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  Section: Molecular Biology of Plant Pathways » Engineering Photosynthetic Pathways
 
 
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RuBP Regeneration

 
     
 
Flux control analysis indicated SBPase as the most likely rate-limiting step for regeneration of RuBP in the PCR cycle (Robinson and Walker, 1981; see Section 2.2). Furthermore, the two phosphatases FBPase and SBPase, as well as PRK, are light-regulated enzymes that avoid futile reactions in the dark. Regulation is exerted through the redox reaction of two SH-groups in these proteins (Buchanan, 1991). The SH-groups are also targets of hydrogen peroxide under oxidative stress that affects redox homeostasis (Shikanai et al., 1998).

In contrast to the plant PCR cycle, cyanobacterial and green algal PCR pathways are insensitive to oxidation by H2O2 and are not subject to light/dark regulation (Tamoi et al., 1998). This is because the enzyme involved in the rate-limiting step of these microorganisms lacks the functional redox-responding SH-groups (Tamoi et al., 1996a,b, 2001). While the plant and algal PCR cycles include FBPase and SBPase as separate entities, both metabolic steps are catalyzed by a single enzyme, FBP/SBPase, in the PCR cycle of Synchococcus (Tamoi et al., 1996b). The bifunctional enzyme lacks regulatory SH-groups. The gene for the cyanobacterial enzyme fused to a RuBisCO small subunit transit peptide has been introduced into tobacco (Miyagawa et al., 2001; Tamoi et al., 2005). The transformant created in this experiment revealed improved photosynthetic performance: transformed plants showed a 2.3-fold increase in chloroplast FBPase and SBP activities relative to wild type, accompanied by an increase in CO2-fixation rate and dry matter to 125% and 150%, respectively, of the wild type (Fig. 4.3). The photosynthetic rates realized in these transformants may be the maximum attainable for C3 photosynthesis because C3 photosynthesis enters a Pi-limited state at such high CO2-fixation rates (see section 2.1).


FIGURE 4.3 Phenotypes of the wild-type tobacco plant and the transformant expressing cyanobacterial FBPase/SBPase in chloroplasts. (A) Effect of increasing light irradiance on the net CO<sub>2</sub> assimilation at 360 ppm of CO<sub>2</sub>, 25°C, and 60% relative humidity. The CO<sub>2</sub> assimilation rate was measured using the fourth leaves down from the top of plant, after 12 weeks of culture. (B) Photographs of the wild plant and the transformant after 18 weeks of culture in 360-ppm CO<sub>2</sub> at 400 mmol m-2 s-1.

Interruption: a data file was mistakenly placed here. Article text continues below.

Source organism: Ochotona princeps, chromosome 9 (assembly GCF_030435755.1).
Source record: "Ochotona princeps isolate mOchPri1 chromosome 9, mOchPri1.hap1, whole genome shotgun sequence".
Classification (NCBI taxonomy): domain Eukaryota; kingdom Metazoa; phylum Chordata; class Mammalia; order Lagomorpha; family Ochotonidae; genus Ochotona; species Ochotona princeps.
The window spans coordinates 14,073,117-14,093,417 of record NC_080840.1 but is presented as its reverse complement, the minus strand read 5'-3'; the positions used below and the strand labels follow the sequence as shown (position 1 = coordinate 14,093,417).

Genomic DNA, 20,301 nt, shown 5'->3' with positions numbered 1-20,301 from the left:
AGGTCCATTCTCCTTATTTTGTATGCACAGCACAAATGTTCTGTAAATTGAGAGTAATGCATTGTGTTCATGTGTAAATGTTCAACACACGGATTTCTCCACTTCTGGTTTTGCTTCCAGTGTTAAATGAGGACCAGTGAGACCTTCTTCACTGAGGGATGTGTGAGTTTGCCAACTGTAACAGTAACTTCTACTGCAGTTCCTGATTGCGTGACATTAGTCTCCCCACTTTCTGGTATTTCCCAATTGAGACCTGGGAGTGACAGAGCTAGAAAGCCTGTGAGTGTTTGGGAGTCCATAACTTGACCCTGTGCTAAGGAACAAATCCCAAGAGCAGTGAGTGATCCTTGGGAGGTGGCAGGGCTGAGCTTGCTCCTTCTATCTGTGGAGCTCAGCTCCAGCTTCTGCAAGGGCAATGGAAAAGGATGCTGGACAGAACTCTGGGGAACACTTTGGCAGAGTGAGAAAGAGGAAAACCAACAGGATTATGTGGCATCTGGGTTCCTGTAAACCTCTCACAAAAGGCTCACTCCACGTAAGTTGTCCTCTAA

FIGURE 4.3 Phenotypes of the wild-type tobacco plant and the transformant expressing cyanobacterial FBPase/SBPase in chloroplasts. (A) Effect of increasing light irradiance on the net CO2 assimilation at 360 ppm of CO2, 25°C, and 60% relative humidity. The CO2 assimilation rate was measured using the fourth leaves down from the top of plant, after 12 weeks of culture. (B) Photographs of the wild plant and the transformant after 18 weeks of culture in 360-ppm CO2 at 400 mmol m-2 s-1.

With the exception of FBPase and SBPase, there were no detectable changes in these transformants in either total activities or amounts of enzymes involved in the PCR cycle. The only changes observed with the transformant were increases in RuBP levels and in the activation ratio of RuBisCO by a factor of 1.8–1.2 relative to the wild type (Miyagawa et al., 2001). These increases in photosynthetic rate are consistent with an increase in RuBisCO activation. Since RuBisCO activase requires a relatively high concentration of RuBP as judged from in vitro assays (Porits, 1990), the observed increase in activation seems to be due to the presence of the transgenic FBP/SBPase that appears to function by promoting regeneration of RuBP and, as a consequence, activating the activase. This study presents the first example of successful improvement of photosynthetic performance and productivity by the introduction of a single gene. In addition, it provides proof for the validity of the concept that single-gene transfers, based on precise knowledge of metabolic flux, its control, and enzyme activity regulation, can improve crop productivity. Similar, but smaller, effects have been reported in tobacco expressing FBPase and SBPase individually (Lefebvre et al., 2005; Tamoi et al., 2006).
 
     
 
 
     



     
 
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